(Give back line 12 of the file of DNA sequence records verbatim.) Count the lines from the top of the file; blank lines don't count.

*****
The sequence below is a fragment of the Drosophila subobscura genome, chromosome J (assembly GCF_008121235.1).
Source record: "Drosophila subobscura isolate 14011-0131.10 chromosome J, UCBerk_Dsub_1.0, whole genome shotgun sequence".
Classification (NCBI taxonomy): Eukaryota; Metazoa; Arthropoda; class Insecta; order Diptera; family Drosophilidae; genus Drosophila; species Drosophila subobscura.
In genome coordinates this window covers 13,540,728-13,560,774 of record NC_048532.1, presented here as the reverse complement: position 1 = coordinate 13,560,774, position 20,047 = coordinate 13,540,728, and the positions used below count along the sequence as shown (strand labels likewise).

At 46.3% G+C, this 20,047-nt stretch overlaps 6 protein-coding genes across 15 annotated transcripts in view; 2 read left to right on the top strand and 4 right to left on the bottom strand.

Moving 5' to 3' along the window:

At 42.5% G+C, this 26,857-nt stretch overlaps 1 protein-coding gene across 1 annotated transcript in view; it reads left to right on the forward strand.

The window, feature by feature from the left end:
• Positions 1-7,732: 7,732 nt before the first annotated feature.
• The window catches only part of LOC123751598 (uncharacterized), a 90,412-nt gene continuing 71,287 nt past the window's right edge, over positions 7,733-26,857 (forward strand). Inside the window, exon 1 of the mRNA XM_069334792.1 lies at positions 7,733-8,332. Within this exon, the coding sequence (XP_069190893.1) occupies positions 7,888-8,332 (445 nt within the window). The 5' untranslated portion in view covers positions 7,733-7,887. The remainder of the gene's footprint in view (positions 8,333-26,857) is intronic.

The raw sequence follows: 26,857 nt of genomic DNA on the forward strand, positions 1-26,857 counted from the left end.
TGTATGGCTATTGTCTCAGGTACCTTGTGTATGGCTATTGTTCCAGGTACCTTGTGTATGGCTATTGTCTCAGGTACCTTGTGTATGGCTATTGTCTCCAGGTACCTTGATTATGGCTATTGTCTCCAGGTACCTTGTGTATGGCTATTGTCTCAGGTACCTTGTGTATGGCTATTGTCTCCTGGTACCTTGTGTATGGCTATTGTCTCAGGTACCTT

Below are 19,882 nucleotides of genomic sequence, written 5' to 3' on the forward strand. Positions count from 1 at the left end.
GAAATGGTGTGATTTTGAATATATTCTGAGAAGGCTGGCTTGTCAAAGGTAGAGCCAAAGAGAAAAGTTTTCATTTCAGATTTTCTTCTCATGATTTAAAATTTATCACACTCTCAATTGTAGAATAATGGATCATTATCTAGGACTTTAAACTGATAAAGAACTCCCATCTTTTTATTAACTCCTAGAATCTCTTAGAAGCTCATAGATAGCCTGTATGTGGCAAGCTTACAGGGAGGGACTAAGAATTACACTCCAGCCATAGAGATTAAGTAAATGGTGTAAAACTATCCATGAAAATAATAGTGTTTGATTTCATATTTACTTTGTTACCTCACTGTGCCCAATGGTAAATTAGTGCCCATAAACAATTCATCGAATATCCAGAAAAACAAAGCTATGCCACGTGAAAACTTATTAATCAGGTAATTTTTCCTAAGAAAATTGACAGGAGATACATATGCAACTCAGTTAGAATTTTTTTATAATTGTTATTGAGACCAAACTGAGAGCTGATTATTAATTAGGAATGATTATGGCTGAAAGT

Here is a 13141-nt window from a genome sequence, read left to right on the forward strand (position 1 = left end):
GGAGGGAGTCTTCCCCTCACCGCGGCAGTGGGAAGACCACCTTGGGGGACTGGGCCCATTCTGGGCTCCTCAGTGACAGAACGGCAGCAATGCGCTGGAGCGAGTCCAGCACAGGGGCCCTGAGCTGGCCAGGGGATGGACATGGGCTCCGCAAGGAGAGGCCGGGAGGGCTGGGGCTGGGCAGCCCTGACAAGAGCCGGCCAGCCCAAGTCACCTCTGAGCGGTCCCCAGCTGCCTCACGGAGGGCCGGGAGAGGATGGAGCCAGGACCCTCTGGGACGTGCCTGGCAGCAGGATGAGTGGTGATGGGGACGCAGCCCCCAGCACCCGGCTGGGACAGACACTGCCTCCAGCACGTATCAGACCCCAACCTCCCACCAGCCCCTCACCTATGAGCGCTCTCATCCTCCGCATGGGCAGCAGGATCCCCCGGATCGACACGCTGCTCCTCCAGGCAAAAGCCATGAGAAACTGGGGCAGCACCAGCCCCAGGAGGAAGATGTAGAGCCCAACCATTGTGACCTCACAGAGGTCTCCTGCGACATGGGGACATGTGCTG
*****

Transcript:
TGTATGGCTATTGTCTCAGGTACCTTGTGTATGGCTATTGTTCCAGGTACCTTGTGTATGGCTATTGTCTCAGGTACCTTGTGTATGGCTATTGTCTCCAGGTACCTTGATTATGGCTATTGTCTCCAGGTACCTTGTGTATGGCTATTGTCTCAGGTACCTTGTGTATGGCTATTGTCTCCTGGTACCTTGTGTATGGCTATTGTCTCAGGTACCTT